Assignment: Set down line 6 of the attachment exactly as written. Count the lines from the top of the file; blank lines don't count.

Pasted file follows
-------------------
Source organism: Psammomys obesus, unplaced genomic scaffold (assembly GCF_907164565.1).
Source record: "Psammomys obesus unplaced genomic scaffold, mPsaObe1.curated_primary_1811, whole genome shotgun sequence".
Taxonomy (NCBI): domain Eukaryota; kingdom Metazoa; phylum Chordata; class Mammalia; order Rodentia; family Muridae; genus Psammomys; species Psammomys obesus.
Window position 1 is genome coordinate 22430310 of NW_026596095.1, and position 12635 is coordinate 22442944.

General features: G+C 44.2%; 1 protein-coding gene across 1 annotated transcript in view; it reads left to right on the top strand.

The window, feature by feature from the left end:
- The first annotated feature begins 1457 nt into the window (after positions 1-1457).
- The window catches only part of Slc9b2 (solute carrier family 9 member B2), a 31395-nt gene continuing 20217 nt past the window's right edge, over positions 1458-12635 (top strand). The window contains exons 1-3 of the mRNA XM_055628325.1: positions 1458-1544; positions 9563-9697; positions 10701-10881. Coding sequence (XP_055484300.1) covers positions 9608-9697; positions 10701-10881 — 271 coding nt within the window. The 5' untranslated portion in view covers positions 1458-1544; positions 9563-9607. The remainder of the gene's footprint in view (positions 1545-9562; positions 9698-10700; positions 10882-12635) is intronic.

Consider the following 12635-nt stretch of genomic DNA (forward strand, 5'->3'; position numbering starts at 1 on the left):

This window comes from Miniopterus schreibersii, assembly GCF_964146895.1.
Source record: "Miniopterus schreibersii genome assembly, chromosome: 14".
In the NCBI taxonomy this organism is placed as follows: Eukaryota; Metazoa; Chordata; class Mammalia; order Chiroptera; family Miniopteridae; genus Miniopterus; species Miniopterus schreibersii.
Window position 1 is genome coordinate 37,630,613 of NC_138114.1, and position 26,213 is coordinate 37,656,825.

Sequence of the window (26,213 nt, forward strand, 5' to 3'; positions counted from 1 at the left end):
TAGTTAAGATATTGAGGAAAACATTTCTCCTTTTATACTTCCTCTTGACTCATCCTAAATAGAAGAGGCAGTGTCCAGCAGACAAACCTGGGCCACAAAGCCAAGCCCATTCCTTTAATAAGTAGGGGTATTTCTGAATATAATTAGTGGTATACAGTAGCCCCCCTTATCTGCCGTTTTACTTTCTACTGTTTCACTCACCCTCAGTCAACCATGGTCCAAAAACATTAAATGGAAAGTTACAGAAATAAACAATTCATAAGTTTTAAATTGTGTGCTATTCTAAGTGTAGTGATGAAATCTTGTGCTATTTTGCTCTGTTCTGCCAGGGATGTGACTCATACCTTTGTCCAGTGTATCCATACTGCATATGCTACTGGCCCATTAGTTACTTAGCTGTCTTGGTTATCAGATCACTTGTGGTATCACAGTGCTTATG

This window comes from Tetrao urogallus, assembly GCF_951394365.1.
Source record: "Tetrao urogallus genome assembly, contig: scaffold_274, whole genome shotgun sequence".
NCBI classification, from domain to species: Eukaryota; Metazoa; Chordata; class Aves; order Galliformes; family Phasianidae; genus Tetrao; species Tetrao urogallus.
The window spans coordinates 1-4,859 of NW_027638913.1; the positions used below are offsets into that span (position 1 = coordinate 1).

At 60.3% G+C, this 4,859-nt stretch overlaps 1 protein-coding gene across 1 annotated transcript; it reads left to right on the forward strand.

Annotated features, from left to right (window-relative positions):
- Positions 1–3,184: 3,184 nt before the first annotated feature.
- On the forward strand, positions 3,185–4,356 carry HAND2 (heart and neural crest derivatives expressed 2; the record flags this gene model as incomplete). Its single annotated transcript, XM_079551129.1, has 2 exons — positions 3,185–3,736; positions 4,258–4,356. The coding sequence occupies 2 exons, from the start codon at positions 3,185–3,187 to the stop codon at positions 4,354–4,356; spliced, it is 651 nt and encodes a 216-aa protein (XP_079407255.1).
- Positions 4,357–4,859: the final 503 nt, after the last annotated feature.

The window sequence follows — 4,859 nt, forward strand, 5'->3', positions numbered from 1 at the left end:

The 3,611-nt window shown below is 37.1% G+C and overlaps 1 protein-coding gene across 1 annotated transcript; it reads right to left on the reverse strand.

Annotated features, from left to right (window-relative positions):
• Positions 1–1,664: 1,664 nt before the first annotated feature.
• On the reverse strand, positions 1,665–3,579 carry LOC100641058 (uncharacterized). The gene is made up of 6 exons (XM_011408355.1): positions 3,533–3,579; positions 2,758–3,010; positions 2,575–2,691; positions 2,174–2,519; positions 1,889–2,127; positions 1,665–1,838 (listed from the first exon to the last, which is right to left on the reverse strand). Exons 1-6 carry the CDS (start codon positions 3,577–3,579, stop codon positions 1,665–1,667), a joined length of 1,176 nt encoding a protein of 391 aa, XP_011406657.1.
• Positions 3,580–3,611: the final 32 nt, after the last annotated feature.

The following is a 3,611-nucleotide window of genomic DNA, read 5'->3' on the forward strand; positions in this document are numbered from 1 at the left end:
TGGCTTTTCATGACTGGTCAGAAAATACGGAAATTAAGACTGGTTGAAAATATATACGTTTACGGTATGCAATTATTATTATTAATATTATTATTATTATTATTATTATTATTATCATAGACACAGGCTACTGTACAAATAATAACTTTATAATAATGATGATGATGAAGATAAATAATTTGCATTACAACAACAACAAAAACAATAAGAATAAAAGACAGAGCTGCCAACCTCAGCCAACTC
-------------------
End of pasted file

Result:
The window, feature by feature from the left end: